Update: H5N1 Bird Flu Research Is Safe to Publish, Panel Says*

Sunday, March 25, 2012

Vintage Weight Loss Ads: A Look at Health Advice of Yesteryear

Vintage Weight Loss Ads: A Look at Health Advice of Yesteryear
from Would Don Draper approve these messages? With Mad Men's season five premiere bringing everyone's favorite vintage show back to television on Sunday, we decided to take a look back at the ads that influenced our dieting styles and body images over the years.

It's easy to think of the current glut of half-baked weight loss solutions as a modern phenomenon. But these vintage advertisements for the wacky weight loss "cures" of yesteryear prove that snake oil and pseudo-science are not a 21st century invention. But from "obesity soap" to soda for infants, we can appreciate how far we've come over the past century in terms of understanding what our bodies need to function healthfully

Saturday, March 24, 2012

Monsanto Pushes Outrageous Lies to Kids, Calls It Science

Monsanto Pushes Outrageous Lies to Kids, Calls It Science
from The claims made in a book from the biotechnology industry are laughable. But these blatant lies are passed off as ‘science’ for schoolchildren. It’s not enough that the biotech industry — led by multinational corporations such as Monsanto, Dow, Syngenta, BAS, and Dupont — is poisoning our food and our planet. It’s also poisoning young minds. In a blatant attempt at brainwashing, the Council for Biotechnology Information (CBI) has widely circulated what it calls a Biotechnology Basics Activity Book for kids, to be used by “Agriculture and Science Teachers.” The book — called Look Closer at Biotechnology– looks like a science workbook, but reads more like a fairy tale. Available on the council’s Web site, its colorful pages are full of friendly cartoon faces, puzzles, helpful hints for teachers — and a heavy dose of outright lies about the likely effects of genetic engineering on health, the environment, world hunger and the future of farming. CBI’s lies are designed specifically for children, and intended for use in classrooms. Brainwashing children. It’s a new low, even for Monsanto.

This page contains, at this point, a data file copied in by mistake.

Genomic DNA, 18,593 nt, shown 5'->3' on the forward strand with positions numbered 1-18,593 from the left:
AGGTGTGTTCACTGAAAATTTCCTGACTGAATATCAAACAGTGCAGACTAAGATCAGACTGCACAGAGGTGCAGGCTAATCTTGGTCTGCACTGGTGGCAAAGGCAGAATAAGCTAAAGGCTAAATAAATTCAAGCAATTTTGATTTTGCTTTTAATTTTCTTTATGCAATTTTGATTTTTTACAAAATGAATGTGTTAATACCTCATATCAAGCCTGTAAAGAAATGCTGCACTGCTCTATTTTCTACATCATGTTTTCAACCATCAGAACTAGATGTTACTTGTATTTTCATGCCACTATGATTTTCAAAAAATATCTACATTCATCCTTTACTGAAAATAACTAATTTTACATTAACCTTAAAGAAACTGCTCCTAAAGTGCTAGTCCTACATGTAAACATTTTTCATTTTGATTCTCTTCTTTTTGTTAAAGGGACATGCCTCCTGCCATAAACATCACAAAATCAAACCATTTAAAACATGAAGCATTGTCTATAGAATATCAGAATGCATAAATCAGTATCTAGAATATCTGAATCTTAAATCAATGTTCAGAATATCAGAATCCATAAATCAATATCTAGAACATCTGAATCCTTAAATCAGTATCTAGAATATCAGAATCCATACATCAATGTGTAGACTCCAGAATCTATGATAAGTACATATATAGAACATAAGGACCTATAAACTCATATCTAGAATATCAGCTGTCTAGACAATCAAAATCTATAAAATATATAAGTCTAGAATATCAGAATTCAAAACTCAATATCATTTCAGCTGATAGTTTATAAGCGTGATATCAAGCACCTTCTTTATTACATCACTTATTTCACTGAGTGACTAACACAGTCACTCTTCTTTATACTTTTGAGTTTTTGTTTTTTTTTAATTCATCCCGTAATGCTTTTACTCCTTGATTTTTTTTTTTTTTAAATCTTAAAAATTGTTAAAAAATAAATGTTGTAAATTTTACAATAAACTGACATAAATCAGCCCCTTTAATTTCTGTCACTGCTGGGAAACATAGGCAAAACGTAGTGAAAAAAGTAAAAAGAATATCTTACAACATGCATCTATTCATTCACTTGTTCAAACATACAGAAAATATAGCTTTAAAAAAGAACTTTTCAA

Friday, March 23, 2012

Neurosurgeon issues public challenge to vaccine zealots: Inject yourselves with all shots you say children should get!

from Dr. Russell Blaylock, a neurosurgeon, author and expert on "excitotoxins," has issued a public challenge to vaccine pushers everywhere to put their money where their mouths are. During a recent interview with Mike Adams, the Health Ranger, about the fraudulent science of the vaccine industry, Dr. Blaylock challenged Dr. Paul Offit, vaccine manufacturer CEOs, U.S. Centers for Disease Control and Prevention (CDC) scientists, and others who insist today's childhood vaccine regimens are safe to publicly receive these same regimens themselves.

You can watch the full interview between Dr. Blaylock and Mike Adams here.

The CDC and state health agencies all across the country are persistent in telling the public that childhood vaccine regimens, which now include dozens of vaccines administered all at once, are completely safe. And Dr. Offit, of course, made the brazenly arrogant and astounding claim several years ago that healthy infants "could safely get up to 100,000 vaccines at once".  Well, if these claims are true, then those making them should have no problem publicly demonstrating their validity by getting publicly vaccinated with the very same vaccine schedules, right?

Thursday, March 22, 2012

#Video: Episode014 - Climate Change, New Chapter

#Audio: Episode014 - Climate Change, New Chapter
On Thursday nights, Media Monarchy joins Corbett Report Radio live on Republic Broadcasting to go over all the latest stories from the world of food, environment and health. This week's menu features Climate Change, New Chapter and more...


Previous Video:
Episode013 - Cancer Cola, Hunger Games

#Audio: Episode014 - Climate Change, New Chapter

#Audio: Episode014 - Climate Change, New Chapter